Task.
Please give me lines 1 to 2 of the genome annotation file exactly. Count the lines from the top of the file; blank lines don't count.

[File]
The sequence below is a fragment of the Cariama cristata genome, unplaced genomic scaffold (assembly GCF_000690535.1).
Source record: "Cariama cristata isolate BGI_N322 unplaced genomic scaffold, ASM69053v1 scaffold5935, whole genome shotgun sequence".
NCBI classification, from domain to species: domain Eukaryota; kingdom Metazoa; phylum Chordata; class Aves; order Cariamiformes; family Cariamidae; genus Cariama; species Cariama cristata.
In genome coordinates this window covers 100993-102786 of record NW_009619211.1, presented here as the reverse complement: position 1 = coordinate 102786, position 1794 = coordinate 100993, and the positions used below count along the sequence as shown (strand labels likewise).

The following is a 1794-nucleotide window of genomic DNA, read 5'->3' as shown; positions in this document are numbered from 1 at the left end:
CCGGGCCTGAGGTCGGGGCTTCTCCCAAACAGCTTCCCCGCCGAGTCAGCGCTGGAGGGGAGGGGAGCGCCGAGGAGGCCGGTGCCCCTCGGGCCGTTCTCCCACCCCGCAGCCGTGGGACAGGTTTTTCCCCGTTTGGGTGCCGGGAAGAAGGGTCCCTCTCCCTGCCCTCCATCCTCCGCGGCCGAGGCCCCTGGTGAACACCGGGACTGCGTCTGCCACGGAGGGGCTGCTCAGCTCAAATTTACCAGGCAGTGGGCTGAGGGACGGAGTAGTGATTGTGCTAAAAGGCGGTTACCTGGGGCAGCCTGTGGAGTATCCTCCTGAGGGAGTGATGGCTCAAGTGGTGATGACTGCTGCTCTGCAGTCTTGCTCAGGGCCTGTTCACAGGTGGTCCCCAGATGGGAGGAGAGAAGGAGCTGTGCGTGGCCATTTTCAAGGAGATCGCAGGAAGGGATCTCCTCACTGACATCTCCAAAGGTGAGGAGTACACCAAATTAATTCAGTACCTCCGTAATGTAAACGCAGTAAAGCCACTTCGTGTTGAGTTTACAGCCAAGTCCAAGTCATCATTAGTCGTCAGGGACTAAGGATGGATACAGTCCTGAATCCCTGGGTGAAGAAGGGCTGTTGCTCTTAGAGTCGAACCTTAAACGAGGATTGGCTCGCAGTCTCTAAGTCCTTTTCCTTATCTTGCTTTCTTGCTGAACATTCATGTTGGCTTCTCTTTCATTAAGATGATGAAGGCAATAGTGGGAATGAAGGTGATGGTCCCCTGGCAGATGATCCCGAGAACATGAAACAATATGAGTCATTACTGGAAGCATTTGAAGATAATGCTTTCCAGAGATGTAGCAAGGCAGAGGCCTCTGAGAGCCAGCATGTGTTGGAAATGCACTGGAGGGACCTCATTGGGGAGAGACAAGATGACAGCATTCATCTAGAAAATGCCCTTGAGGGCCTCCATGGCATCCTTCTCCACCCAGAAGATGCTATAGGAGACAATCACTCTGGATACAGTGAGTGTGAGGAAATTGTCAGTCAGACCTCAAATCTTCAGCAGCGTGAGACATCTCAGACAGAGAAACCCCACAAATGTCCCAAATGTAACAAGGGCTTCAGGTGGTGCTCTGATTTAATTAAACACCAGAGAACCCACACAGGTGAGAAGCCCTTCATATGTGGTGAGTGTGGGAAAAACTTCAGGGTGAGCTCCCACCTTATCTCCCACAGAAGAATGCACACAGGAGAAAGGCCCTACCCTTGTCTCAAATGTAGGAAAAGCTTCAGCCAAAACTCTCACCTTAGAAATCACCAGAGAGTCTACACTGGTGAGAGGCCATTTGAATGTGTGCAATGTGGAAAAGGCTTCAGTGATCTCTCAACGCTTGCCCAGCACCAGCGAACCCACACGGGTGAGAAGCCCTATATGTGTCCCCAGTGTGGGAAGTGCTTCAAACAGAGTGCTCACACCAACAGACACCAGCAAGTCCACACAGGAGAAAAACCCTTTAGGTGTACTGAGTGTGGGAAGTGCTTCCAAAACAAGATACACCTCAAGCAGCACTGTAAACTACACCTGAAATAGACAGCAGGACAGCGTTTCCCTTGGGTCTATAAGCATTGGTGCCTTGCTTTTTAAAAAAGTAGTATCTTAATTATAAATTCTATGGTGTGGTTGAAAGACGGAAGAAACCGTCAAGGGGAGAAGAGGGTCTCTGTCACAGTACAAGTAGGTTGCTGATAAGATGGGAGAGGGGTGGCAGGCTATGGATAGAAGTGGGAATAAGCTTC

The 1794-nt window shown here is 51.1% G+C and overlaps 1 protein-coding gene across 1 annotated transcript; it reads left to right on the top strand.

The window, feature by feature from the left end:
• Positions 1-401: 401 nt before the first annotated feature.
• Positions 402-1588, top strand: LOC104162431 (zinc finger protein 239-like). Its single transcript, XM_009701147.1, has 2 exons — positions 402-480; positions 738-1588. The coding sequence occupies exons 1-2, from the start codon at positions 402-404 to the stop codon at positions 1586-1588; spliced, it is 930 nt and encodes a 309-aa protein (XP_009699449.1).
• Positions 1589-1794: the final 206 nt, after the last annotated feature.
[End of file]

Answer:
The sequence below is a fragment of the Cariama cristata genome, unplaced genomic scaffold (assembly GCF_000690535.1).
Source record: "Cariama cristata isolate BGI_N322 unplaced genomic scaffold, ASM69053v1 scaffold5935, whole genome shotgun sequence".